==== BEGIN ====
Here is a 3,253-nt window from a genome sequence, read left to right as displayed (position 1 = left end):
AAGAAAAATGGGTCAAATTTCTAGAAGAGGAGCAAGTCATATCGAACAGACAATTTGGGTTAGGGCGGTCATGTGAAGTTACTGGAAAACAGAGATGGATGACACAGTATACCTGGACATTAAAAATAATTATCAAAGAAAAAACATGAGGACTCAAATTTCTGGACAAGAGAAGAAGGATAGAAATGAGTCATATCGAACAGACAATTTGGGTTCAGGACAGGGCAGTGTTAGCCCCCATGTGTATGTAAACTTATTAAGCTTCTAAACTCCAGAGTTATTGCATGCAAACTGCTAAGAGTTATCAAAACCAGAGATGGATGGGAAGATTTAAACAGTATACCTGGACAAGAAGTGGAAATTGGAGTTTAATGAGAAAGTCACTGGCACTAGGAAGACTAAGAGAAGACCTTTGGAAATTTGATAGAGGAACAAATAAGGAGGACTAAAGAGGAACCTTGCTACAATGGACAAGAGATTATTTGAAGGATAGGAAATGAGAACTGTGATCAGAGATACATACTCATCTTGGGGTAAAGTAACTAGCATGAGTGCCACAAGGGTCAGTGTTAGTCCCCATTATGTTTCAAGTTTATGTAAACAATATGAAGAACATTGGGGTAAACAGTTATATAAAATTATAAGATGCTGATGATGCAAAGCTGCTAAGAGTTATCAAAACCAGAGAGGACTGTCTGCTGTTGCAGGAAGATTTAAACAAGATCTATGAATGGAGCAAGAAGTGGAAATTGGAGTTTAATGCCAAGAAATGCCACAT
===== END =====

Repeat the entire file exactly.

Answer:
Here is a 3,253-nt window from a genome sequence, read left to right as displayed (position 1 = left end):
AAGAAAAATGGGTCAAATTTCTAGAAGAGGAGCAAGTCATATCGAACAGACAATTTGGGTTAGGGCGGTCATGTGAAGTTACTGGAAAACAGAGATGGATGACACAGTATACCTGGACATTAAAAATAATTATCAAAGAAAAAACATGAGGACTCAAATTTCTGGACAAGAGAAGAAGGATAGAAATGAGTCATATCGAACAGACAATTTGGGTTCAGGACAGGGCAGTGTTAGCCCCCATGTGTATGTAAACTTATTAAGCTTCTAAACTCCAGAGTTATTGCATGCAAACTGCTAAGAGTTATCAAAACCAGAGATGGATGGGAAGATTTAAACAGTATACCTGGACAAGAAGTGGAAATTGGAGTTTAATGAGAAAGTCACTGGCACTAGGAAGACTAAGAGAAGACCTTTGGAAATTTGATAGAGGAACAAATAAGGAGGACTAAAGAGGAACCTTGCTACAATGGACAAGAGATTATTTGAAGGATAGGAAATGAGAACTGTGATCAGAGATACATACTCATCTTGGGGTAAAGTAACTAGCATGAGTGCCACAAGGGTCAGTGTTAGTCCCCATTATGTTTCAAGTTTATGTAAACAATATGAAGAACATTGGGGTAAACAGTTATATAAAATTATAAGATGCTGATGATGCAAAGCTGCTAAGAGTTATCAAAACCAGAGAGGACTGTCTGCTGTTGCAGGAAGATTTAAACAAGATCTATGAATGGAGCAAGAAGTGGAAATTGGAGTTTAATGCCAAGAAATGCCACAT